Illinois researchers found that the number of COVID-19 cases significantly correlated with temperature and latitude across 221 countries, and was independent of comorbidities among the population.
The seasonal nature of viral diseases is widespread. With the rapid increase of global COVID-19 active cases and deaths in the fall and winter, there is comprehensive consensus: coronavirus infection, like flu, could also be seasonal.
In a recent research paper published in the journal Evolutionary Bioinformatics, Illinois researchers have addressed the issue and showed that the number of COVID-19 cases significantly correlated with temperature and latitude across 221 countries.
First, the researchers collected relevant epidemiological data such as disease incidence, mortality, recovery cases, active cases, testing rate, and hospitalization from 221 countries, along with the latitude, longitude, and average temperature of the respective countries.
The research team then used statistical methods to test if epidemiological variables were correlated with temperature, latitude, and longitude.
Since high temperatures and humidity affect the half-life of the SARS-CoV-2 virus in fomite transmission environments, the researchers thought that warmer countries closer to the equator would be the least affected by the disease.
“Indeed, our worldwide epidemiological analysis showed a statistically significant correlation between temperature and incidence, mortality, recovery cases, and active cases. The same tendency was found with latitude, but not with longitude, as we expected,” says Gustavo Caetano-Anollés, a professor in the Department of Crop Sciences at Illinois and senior author on the paper.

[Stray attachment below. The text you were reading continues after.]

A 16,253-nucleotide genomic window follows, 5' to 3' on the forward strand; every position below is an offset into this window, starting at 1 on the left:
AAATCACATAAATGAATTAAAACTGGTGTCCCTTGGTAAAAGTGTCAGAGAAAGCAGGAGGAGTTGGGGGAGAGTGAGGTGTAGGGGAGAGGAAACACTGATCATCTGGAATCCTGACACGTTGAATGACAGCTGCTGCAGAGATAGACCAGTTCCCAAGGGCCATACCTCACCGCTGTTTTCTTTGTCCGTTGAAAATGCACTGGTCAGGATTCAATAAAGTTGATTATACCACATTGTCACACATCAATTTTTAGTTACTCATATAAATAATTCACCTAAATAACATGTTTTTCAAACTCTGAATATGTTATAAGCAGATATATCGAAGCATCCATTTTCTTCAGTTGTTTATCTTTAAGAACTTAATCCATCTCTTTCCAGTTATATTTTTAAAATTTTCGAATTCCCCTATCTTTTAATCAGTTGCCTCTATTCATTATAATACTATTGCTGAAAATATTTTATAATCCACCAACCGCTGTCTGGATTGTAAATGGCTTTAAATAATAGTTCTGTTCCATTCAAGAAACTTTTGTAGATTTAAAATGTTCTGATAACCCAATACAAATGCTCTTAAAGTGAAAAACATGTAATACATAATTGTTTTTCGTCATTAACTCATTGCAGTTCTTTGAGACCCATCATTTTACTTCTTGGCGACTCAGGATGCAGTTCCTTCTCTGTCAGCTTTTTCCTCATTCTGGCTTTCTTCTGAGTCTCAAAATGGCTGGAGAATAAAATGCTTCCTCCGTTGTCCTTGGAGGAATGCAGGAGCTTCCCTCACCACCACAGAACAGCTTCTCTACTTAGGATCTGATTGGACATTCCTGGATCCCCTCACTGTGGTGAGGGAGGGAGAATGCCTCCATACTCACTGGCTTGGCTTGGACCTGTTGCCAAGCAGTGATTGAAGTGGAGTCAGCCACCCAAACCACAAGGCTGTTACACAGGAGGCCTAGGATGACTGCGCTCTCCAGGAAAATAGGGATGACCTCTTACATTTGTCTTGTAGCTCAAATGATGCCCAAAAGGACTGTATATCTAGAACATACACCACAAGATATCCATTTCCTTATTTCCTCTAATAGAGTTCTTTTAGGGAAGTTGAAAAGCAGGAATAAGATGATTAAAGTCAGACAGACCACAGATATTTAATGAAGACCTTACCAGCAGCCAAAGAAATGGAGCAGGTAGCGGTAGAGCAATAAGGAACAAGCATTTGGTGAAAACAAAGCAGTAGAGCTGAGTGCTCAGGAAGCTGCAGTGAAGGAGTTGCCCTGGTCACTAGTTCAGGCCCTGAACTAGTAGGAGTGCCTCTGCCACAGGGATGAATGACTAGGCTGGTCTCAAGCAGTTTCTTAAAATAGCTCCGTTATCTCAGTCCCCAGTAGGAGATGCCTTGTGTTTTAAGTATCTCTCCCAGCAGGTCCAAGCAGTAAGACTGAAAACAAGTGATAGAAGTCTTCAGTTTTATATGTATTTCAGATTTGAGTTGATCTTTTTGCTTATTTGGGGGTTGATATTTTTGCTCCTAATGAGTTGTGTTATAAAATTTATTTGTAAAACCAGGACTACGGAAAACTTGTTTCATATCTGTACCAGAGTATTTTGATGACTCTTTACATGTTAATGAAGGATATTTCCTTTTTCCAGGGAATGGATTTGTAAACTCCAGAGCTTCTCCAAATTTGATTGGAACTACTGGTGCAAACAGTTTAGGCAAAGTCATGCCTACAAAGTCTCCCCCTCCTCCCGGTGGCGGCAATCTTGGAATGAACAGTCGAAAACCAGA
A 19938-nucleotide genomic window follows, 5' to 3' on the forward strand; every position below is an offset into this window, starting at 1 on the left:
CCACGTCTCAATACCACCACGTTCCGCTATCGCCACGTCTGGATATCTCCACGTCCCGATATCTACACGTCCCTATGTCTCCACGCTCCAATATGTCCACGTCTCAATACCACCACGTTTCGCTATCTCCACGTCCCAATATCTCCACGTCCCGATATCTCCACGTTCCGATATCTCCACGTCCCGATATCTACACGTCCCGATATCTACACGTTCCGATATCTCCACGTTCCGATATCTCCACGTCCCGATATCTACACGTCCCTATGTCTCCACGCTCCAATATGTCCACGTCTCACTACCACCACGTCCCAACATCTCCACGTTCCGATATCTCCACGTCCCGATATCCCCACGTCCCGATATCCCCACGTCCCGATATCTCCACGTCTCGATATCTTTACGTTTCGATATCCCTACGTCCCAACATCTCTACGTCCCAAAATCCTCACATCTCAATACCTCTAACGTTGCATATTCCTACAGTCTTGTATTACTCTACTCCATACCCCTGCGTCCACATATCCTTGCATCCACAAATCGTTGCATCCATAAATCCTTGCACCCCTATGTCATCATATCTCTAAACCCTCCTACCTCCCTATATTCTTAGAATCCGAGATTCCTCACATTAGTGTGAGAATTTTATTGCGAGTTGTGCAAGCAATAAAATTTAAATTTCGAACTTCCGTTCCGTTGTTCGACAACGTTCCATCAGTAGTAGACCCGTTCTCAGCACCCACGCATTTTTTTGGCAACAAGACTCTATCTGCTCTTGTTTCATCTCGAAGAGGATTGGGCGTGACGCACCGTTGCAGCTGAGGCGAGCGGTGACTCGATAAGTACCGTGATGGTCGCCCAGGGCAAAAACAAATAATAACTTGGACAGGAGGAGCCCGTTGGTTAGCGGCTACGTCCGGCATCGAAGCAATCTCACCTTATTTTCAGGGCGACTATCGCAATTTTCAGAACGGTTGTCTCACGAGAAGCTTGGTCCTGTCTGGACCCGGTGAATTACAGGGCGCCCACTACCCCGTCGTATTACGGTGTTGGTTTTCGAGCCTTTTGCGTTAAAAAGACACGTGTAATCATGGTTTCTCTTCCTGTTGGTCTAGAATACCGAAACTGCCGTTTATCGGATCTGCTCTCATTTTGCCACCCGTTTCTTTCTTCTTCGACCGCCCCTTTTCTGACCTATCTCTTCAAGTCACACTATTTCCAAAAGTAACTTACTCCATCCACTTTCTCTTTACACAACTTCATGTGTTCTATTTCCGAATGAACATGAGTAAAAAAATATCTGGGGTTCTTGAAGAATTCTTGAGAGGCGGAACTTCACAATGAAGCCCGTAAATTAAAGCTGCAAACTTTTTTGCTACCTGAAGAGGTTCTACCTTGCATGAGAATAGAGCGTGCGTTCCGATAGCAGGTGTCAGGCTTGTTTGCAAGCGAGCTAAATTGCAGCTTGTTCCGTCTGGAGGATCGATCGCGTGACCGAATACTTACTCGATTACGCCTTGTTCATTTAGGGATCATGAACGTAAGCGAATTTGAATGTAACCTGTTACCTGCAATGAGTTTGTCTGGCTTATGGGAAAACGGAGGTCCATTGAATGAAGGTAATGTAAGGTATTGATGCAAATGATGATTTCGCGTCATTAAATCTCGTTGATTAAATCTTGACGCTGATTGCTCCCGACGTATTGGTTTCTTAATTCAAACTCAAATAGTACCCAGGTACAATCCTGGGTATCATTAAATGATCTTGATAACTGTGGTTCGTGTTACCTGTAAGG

Prevalence of comorbidities such as diabetes, obesity, or old age has been shown in many studies as an increased risk factor for COVID-19 case severity.
The researchers compared epidemiological data with the incidence of the risk factors to assess if the higher-than-average incidence of the population’s comorbidities plays a more critical role than the temperature. But they did not find any such relationship—the comorbidity index did not correlate with the infection index at all.
To illustrate the mechanism, how the pattern of seasonality influences the number of COVID-19 active cases, the researchers mention our immune system could be partially responsible for this disparity.
Our immune system is heavily influenced by temperature and nutritional status, including vitamin D. During the winter, lower sun exposure doesn’t let us make enough of that vitamin, which was found very low in many COVID-19 severe cases.
The authors of the research paper note that more research is needed to determine if correlations are more likely the result of effects associated with the environment or the host’s innate immunity.
They also suggest the impact of policy, such as mask mandates, and cultural factors, such as the expectation to look out for others, are key players. However, they upheld the importance of understanding seasonality in battling the virus.
“We know the flu is seasonal, and that we get a break during the summer. That gives us a chance to build the flu vaccine for the following fall,” Caetano-Anollés says.
“When we are still in the midst of a raging pandemic, that break is nonexistent. Perhaps learning how to boost our immune system could help combat the disease as we struggle to catch up with the ever-changing coronavirus.”